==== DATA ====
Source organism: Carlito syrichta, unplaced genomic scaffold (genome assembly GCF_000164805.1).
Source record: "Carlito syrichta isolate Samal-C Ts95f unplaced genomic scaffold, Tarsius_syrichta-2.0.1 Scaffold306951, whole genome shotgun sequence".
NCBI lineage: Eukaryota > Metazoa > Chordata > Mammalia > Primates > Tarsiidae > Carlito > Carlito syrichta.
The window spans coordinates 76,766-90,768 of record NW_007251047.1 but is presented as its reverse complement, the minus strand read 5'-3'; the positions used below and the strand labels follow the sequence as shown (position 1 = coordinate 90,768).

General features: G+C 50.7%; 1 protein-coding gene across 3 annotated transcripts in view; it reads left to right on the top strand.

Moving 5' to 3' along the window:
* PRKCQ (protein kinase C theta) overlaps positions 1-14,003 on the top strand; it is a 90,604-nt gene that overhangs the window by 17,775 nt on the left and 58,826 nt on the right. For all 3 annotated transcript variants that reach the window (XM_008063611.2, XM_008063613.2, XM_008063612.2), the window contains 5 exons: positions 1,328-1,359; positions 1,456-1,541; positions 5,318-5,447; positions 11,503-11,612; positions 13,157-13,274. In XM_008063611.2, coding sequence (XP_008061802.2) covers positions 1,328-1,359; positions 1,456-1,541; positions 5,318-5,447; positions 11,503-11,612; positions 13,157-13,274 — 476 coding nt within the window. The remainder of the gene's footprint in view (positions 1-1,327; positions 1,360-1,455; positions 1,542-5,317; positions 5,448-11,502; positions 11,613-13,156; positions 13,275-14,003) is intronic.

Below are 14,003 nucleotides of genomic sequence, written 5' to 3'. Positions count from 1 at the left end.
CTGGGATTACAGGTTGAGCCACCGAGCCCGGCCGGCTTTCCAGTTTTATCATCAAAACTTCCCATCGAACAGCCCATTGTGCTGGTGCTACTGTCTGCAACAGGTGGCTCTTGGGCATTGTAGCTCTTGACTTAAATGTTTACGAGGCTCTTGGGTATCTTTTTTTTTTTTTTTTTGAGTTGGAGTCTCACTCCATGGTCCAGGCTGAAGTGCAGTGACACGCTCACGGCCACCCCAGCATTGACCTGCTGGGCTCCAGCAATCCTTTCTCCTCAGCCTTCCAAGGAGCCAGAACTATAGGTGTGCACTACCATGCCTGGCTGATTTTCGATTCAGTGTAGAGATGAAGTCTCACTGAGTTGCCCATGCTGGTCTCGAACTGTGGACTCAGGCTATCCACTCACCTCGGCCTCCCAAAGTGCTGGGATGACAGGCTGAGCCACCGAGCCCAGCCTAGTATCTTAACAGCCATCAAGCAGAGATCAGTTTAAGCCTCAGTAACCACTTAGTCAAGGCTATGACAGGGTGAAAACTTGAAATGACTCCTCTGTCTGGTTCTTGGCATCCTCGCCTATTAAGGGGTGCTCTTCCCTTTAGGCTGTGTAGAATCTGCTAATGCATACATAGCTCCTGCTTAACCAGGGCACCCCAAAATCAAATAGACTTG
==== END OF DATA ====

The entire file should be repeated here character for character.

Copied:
Source organism: Carlito syrichta, unplaced genomic scaffold (genome assembly GCF_000164805.1).
Source record: "Carlito syrichta isolate Samal-C Ts95f unplaced genomic scaffold, Tarsius_syrichta-2.0.1 Scaffold306951, whole genome shotgun sequence".
NCBI lineage: Eukaryota > Metazoa > Chordata > Mammalia > Primates > Tarsiidae > Carlito > Carlito syrichta.
The window spans coordinates 76,766-90,768 of record NW_007251047.1 but is presented as its reverse complement, the minus strand read 5'-3'; the positions used below and the strand labels follow the sequence as shown (position 1 = coordinate 90,768).

General features: G+C 50.7%; 1 protein-coding gene across 3 annotated transcripts in view; it reads left to right on the top strand.

Moving 5' to 3' along the window:
* PRKCQ (protein kinase C theta) overlaps positions 1-14,003 on the top strand; it is a 90,604-nt gene that overhangs the window by 17,775 nt on the left and 58,826 nt on the right. For all 3 annotated transcript variants that reach the window (XM_008063611.2, XM_008063613.2, XM_008063612.2), the window contains 5 exons: positions 1,328-1,359; positions 1,456-1,541; positions 5,318-5,447; positions 11,503-11,612; positions 13,157-13,274. In XM_008063611.2, coding sequence (XP_008061802.2) covers positions 1,328-1,359; positions 1,456-1,541; positions 5,318-5,447; positions 11,503-11,612; positions 13,157-13,274 — 476 coding nt within the window. The remainder of the gene's footprint in view (positions 1-1,327; positions 1,360-1,455; positions 1,542-5,317; positions 5,448-11,502; positions 11,613-13,156; positions 13,275-14,003) is intronic.

Below are 14,003 nucleotides of genomic sequence, written 5' to 3'. Positions count from 1 at the left end.
CTGGGATTACAGGTTGAGCCACCGAGCCCGGCCGGCTTTCCAGTTTTATCATCAAAACTTCCCATCGAACAGCCCATTGTGCTGGTGCTACTGTCTGCAACAGGTGGCTCTTGGGCATTGTAGCTCTTGACTTAAATGTTTACGAGGCTCTTGGGTATCTTTTTTTTTTTTTTTTTGAGTTGGAGTCTCACTCCATGGTCCAGGCTGAAGTGCAGTGACACGCTCACGGCCACCCCAGCATTGACCTGCTGGGCTCCAGCAATCCTTTCTCCTCAGCCTTCCAAGGAGCCAGAACTATAGGTGTGCACTACCATGCCTGGCTGATTTTCGATTCAGTGTAGAGATGAAGTCTCACTGAGTTGCCCATGCTGGTCTCGAACTGTGGACTCAGGCTATCCACTCACCTCGGCCTCCCAAAGTGCTGGGATGACAGGCTGAGCCACCGAGCCCAGCCTAGTATCTTAACAGCCATCAAGCAGAGATCAGTTTAAGCCTCAGTAACCACTTAGTCAAGGCTATGACAGGGTGAAAACTTGAAATGACTCCTCTGTCTGGTTCTTGGCATCCTCGCCTATTAAGGGGTGCTCTTCCCTTTAGGCTGTGTAGAATCTGCTAATGCATACATAGCTCCTGCTTAACCAGGGCACCCCAAAATCAAATAGACTTG